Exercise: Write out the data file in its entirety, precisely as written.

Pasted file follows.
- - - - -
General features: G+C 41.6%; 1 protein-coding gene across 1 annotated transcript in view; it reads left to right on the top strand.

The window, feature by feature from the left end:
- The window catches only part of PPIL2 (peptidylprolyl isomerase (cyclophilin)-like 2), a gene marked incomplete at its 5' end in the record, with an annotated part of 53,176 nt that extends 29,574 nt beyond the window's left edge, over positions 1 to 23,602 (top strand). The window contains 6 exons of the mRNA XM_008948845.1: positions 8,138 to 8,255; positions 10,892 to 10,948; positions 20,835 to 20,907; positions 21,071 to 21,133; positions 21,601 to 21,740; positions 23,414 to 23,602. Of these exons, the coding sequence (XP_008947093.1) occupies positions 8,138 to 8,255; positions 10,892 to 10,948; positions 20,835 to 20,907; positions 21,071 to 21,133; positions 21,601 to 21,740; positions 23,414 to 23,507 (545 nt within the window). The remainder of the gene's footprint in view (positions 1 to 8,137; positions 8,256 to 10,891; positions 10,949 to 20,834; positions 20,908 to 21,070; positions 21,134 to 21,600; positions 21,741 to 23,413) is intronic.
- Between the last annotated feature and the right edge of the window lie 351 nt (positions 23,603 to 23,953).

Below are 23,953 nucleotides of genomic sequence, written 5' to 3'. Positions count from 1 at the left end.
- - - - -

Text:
General features: G+C 41.6%; 1 protein-coding gene across 1 annotated transcript in view; it reads left to right on the top strand.

The window, feature by feature from the left end:
- The window catches only part of PPIL2 (peptidylprolyl isomerase (cyclophilin)-like 2), a gene marked incomplete at its 5' end in the record, with an annotated part of 53,176 nt that extends 29,574 nt beyond the window's left edge, over positions 1 to 23,602 (top strand). The window contains 6 exons of the mRNA XM_008948845.1: positions 8,138 to 8,255; positions 10,892 to 10,948; positions 20,835 to 20,907; positions 21,071 to 21,133; positions 21,601 to 21,740; positions 23,414 to 23,602. Of these exons, the coding sequence (XP_008947093.1) occupies positions 8,138 to 8,255; positions 10,892 to 10,948; positions 20,835 to 20,907; positions 21,071 to 21,133; positions 21,601 to 21,740; positions 23,414 to 23,507 (545 nt within the window). The remainder of the gene's footprint in view (positions 1 to 8,137; positions 8,256 to 10,891; positions 10,949 to 20,834; positions 20,908 to 21,070; positions 21,134 to 21,600; positions 21,741 to 23,413) is intronic.
- Between the last annotated feature and the right edge of the window lie 351 nt (positions 23,603 to 23,953).

Below are 23,953 nucleotides of genomic sequence, written 5' to 3'. Positions count from 1 at the left end.